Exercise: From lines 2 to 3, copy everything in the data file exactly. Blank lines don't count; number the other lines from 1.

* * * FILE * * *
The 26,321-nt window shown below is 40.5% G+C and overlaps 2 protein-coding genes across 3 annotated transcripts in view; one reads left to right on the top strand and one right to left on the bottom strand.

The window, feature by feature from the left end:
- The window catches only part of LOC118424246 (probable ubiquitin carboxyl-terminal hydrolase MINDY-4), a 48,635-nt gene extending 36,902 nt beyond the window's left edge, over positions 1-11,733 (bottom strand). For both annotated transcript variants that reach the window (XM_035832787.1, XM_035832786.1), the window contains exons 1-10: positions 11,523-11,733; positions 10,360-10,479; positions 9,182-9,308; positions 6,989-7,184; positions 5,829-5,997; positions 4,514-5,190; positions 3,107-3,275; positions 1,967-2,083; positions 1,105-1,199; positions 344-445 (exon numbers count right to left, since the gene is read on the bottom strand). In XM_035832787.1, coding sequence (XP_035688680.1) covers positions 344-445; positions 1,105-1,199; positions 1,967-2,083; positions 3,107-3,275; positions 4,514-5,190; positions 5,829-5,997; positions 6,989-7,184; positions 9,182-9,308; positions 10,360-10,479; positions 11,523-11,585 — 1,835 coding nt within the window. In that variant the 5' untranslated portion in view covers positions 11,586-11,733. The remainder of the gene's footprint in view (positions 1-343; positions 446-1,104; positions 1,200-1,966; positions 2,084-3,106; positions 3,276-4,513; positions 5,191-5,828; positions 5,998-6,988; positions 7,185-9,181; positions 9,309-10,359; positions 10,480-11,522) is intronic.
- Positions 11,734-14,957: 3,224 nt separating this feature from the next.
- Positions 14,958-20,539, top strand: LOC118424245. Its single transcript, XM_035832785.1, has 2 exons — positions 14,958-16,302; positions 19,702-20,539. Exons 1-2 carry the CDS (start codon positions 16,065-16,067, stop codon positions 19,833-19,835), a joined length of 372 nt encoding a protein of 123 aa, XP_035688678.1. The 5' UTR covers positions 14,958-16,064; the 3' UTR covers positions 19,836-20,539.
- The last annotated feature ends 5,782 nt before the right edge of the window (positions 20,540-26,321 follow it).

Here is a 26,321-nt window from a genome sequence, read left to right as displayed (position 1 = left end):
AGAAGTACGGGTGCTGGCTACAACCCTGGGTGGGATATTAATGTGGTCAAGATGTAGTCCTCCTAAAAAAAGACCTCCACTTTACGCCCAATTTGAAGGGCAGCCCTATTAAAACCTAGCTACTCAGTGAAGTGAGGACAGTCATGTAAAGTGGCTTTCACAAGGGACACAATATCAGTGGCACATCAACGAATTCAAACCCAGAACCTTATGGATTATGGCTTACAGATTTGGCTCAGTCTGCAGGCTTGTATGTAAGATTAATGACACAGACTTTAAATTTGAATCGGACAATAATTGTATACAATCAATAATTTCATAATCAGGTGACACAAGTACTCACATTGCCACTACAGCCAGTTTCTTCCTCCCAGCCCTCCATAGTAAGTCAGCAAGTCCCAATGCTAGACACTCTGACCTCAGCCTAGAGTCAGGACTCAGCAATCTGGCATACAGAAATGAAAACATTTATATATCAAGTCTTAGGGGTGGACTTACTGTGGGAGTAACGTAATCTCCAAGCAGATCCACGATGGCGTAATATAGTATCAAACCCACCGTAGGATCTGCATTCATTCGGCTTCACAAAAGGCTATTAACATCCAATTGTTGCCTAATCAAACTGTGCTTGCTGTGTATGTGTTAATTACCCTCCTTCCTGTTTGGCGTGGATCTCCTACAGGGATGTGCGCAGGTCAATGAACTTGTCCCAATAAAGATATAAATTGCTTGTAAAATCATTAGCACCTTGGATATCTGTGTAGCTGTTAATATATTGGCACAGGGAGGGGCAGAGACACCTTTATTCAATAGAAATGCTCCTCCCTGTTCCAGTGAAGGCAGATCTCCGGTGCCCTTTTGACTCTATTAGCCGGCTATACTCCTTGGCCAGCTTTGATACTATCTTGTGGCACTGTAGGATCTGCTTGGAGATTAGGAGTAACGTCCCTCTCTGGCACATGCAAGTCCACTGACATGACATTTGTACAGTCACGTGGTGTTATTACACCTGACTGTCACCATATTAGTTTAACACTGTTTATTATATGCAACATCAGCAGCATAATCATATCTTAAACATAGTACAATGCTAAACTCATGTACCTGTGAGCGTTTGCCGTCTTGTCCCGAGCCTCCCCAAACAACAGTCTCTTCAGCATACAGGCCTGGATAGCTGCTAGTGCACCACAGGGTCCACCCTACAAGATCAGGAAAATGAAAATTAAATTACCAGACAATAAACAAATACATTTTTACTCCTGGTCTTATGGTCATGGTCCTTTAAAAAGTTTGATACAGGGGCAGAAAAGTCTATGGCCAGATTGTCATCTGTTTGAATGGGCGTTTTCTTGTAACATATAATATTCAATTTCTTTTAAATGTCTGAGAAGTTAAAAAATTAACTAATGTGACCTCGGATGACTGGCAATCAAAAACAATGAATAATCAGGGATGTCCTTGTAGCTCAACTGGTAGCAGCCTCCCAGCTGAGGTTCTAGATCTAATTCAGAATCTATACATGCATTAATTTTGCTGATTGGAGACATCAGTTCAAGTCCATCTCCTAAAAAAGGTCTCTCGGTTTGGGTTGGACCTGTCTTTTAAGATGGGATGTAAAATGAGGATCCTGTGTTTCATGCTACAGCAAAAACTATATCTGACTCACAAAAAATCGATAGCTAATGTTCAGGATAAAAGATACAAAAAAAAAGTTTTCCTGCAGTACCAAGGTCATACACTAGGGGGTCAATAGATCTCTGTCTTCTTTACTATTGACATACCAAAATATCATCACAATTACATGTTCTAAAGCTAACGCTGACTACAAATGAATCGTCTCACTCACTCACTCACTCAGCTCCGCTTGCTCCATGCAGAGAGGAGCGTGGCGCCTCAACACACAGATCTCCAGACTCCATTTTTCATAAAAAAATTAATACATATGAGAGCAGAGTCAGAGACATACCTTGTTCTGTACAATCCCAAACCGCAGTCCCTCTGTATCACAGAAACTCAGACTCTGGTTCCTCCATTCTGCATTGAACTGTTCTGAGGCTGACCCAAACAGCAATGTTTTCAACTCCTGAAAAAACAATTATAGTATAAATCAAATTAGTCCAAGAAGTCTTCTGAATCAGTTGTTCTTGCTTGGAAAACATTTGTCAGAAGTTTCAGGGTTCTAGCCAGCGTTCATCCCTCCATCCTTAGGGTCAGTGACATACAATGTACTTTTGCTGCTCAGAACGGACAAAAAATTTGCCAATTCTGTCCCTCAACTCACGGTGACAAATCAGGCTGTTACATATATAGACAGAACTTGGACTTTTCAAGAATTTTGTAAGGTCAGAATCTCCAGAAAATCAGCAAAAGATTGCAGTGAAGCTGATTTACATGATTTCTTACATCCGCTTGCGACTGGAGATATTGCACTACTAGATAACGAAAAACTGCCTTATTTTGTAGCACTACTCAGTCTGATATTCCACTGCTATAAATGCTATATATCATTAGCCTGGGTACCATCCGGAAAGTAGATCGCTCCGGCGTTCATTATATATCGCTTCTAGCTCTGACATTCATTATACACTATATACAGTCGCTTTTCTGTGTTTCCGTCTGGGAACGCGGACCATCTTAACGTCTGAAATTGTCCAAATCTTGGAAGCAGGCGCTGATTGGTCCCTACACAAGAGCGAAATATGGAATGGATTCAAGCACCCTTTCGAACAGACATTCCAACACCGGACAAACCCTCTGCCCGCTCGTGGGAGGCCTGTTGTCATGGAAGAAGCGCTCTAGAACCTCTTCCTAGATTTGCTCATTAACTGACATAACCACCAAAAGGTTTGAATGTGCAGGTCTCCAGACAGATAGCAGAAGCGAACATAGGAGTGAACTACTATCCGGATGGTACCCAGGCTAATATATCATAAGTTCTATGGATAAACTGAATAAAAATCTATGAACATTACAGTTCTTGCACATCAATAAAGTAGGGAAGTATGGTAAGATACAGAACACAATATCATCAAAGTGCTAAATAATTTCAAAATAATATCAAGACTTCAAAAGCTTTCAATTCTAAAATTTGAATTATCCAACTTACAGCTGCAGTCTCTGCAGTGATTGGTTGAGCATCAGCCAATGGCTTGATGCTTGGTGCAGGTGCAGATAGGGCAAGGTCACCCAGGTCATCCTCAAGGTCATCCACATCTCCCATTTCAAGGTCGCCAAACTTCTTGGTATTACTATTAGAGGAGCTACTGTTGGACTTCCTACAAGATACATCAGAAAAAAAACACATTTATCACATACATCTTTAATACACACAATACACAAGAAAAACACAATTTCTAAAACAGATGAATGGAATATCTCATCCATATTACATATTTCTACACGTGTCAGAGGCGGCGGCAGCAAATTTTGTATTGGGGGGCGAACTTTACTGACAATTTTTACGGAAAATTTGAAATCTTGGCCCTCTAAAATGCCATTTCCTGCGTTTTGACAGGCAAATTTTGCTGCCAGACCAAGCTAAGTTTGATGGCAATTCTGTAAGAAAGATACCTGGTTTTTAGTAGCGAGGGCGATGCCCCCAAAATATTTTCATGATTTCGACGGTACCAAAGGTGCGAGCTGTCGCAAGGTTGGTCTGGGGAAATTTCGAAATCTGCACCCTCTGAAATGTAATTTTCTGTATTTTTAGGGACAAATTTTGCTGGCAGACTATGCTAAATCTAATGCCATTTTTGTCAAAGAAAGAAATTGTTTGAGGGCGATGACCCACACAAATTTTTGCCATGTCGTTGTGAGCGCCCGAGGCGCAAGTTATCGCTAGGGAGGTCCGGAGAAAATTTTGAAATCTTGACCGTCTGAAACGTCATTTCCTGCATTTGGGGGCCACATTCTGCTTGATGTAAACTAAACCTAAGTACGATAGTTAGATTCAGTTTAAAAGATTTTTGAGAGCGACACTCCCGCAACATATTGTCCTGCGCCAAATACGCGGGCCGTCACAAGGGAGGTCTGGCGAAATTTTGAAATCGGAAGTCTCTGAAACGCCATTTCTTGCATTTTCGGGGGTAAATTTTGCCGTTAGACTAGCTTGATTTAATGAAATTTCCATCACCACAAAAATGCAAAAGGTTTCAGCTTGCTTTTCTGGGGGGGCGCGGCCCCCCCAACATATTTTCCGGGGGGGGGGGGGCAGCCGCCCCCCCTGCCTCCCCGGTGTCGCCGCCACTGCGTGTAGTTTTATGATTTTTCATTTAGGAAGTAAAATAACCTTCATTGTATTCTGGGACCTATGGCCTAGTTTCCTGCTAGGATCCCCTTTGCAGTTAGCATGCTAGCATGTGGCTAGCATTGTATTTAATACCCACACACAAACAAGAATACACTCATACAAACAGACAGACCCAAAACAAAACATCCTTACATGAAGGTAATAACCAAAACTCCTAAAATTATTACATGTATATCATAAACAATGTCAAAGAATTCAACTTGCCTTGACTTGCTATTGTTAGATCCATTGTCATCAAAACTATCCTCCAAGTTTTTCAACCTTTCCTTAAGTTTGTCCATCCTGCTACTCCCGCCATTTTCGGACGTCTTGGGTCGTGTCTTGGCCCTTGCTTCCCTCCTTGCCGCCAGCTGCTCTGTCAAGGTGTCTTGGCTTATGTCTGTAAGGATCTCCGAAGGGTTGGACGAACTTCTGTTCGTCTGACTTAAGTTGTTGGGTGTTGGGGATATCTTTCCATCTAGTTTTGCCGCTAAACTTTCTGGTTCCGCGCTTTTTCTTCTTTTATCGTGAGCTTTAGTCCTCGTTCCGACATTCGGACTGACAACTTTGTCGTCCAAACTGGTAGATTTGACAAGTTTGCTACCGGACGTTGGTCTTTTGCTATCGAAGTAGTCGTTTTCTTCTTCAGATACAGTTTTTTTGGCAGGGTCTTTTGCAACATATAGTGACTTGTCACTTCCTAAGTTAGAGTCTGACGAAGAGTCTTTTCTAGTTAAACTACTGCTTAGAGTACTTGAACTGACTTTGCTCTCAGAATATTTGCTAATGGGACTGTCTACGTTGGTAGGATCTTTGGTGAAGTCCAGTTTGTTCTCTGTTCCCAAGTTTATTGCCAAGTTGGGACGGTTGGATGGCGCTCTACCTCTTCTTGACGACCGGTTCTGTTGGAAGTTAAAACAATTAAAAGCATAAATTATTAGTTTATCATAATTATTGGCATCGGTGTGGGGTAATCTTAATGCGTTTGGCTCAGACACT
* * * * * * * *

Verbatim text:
The window, feature by feature from the left end:
- The window catches only part of LOC118424246 (probable ubiquitin carboxyl-terminal hydrolase MINDY-4), a 48,635-nt gene extending 36,902 nt beyond the window's left edge, over positions 1-11,733 (bottom strand). For both annotated transcript variants that reach the window (XM_035832787.1, XM_035832786.1), the window contains exons 1-10: positions 11,523-11,733; positions 10,360-10,479; positions 9,182-9,308; positions 6,989-7,184; positions 5,829-5,997; positions 4,514-5,190; positions 3,107-3,275; positions 1,967-2,083; positions 1,105-1,199; positions 344-445 (exon numbers count right to left, since the gene is read on the bottom strand). In XM_035832787.1, coding sequence (XP_035688680.1) covers positions 344-445; positions 1,105-1,199; positions 1,967-2,083; positions 3,107-3,275; positions 4,514-5,190; positions 5,829-5,997; positions 6,989-7,184; positions 9,182-9,308; positions 10,360-10,479; positions 11,523-11,585 — 1,835 coding nt within the window. In that variant the 5' untranslated portion in view covers positions 11,586-11,733. The remainder of the gene's footprint in view (positions 1-343; positions 446-1,104; positions 1,200-1,966; positions 2,084-3,106; positions 3,276-4,513; positions 5,191-5,828; positions 5,998-6,988; positions 7,185-9,181; positions 9,309-10,359; positions 10,480-11,522) is intronic.